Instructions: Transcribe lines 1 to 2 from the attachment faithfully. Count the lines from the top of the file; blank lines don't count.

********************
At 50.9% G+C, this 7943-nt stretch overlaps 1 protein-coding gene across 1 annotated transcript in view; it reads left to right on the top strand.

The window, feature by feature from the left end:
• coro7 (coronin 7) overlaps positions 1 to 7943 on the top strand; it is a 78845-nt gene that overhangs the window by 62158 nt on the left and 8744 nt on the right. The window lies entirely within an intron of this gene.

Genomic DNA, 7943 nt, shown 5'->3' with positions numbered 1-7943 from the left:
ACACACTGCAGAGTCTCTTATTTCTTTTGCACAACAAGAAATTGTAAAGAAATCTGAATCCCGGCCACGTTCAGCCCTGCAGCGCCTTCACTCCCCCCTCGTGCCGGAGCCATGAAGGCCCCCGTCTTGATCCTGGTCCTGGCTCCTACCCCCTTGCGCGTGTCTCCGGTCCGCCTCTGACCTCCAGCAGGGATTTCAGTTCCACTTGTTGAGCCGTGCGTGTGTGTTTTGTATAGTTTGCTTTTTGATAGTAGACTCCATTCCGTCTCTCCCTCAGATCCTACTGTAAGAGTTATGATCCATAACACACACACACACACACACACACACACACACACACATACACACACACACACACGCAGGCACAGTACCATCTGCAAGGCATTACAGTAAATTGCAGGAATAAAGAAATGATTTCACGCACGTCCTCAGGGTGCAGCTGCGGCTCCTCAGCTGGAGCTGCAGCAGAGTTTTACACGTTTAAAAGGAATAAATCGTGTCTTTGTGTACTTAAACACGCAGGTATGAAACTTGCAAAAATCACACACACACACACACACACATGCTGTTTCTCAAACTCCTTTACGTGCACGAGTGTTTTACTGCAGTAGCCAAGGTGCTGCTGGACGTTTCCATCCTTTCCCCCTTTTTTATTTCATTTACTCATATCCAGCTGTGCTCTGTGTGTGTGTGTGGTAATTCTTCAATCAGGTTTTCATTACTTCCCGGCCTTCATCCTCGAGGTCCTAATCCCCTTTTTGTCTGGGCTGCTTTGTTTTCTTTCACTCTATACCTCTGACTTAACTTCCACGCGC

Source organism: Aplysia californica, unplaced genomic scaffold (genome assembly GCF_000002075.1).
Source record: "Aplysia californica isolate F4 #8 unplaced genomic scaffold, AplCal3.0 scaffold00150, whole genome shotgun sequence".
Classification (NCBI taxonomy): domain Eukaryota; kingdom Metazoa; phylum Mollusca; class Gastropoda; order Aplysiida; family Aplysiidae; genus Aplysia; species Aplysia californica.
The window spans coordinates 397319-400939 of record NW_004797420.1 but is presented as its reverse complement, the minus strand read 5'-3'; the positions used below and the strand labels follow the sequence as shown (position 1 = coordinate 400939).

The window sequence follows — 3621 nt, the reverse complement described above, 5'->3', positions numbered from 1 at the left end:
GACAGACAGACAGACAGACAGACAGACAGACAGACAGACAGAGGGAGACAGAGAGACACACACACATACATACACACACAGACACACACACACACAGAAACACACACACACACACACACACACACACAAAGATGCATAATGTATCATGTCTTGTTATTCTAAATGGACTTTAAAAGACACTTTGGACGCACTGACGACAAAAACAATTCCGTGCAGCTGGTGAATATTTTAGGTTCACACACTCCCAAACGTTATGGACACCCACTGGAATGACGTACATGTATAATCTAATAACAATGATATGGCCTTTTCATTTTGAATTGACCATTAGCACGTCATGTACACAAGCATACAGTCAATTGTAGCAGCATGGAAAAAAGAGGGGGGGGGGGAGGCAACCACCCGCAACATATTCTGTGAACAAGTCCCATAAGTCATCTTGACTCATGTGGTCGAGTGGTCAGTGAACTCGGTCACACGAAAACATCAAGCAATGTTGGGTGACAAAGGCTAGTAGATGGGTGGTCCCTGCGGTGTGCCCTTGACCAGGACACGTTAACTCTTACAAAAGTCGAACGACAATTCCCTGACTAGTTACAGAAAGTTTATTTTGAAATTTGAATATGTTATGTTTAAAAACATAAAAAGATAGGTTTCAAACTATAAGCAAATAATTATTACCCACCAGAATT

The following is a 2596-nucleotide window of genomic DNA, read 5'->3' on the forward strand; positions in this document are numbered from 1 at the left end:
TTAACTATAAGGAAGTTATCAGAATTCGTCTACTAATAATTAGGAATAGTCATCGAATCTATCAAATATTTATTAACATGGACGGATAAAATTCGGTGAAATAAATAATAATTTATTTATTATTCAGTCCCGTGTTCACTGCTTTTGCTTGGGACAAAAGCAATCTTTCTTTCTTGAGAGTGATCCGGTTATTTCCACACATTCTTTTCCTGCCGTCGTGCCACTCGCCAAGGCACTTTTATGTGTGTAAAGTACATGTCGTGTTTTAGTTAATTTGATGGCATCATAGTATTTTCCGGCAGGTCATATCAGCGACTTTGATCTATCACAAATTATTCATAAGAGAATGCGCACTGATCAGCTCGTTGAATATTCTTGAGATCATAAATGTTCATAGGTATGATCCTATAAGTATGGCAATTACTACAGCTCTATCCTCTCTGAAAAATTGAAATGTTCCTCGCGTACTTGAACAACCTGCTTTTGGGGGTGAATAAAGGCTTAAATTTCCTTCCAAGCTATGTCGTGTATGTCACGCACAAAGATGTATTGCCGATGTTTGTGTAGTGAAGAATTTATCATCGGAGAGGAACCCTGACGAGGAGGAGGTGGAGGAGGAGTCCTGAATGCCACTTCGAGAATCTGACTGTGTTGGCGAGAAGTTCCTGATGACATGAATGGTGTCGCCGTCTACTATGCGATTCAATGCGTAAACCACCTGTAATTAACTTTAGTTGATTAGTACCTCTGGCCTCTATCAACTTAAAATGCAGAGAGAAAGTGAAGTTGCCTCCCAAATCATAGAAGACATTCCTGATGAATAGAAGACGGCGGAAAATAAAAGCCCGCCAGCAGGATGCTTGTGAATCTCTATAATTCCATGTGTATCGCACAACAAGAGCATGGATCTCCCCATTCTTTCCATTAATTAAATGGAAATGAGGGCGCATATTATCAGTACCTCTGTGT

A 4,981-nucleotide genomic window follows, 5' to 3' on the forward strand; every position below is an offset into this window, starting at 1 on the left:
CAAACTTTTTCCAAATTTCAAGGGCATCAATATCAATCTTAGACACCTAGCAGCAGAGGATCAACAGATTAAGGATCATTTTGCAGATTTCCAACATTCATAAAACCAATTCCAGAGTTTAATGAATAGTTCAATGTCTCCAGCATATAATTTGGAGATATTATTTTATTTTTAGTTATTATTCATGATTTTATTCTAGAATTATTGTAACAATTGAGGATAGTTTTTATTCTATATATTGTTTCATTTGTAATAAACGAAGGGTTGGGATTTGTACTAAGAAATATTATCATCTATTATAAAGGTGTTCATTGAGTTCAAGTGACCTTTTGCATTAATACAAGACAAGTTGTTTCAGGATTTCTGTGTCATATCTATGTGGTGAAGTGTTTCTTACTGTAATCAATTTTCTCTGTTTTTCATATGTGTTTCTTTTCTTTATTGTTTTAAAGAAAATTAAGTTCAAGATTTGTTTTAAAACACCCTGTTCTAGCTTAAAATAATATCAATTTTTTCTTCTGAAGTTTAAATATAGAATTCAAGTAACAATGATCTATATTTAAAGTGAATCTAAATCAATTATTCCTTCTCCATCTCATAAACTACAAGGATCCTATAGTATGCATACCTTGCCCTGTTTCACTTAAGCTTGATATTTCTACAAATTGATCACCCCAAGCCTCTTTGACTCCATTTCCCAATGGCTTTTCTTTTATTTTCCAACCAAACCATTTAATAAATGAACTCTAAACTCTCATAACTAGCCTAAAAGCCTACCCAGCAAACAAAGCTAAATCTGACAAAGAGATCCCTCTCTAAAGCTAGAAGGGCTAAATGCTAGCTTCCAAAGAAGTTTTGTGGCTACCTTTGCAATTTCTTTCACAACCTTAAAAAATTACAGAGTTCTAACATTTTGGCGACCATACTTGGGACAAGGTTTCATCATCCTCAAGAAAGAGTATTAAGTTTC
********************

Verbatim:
At 50.9% G+C, this 7943-nt stretch overlaps 1 protein-coding gene across 1 annotated transcript in view; it reads left to right on the top strand.

The window, feature by feature from the left end: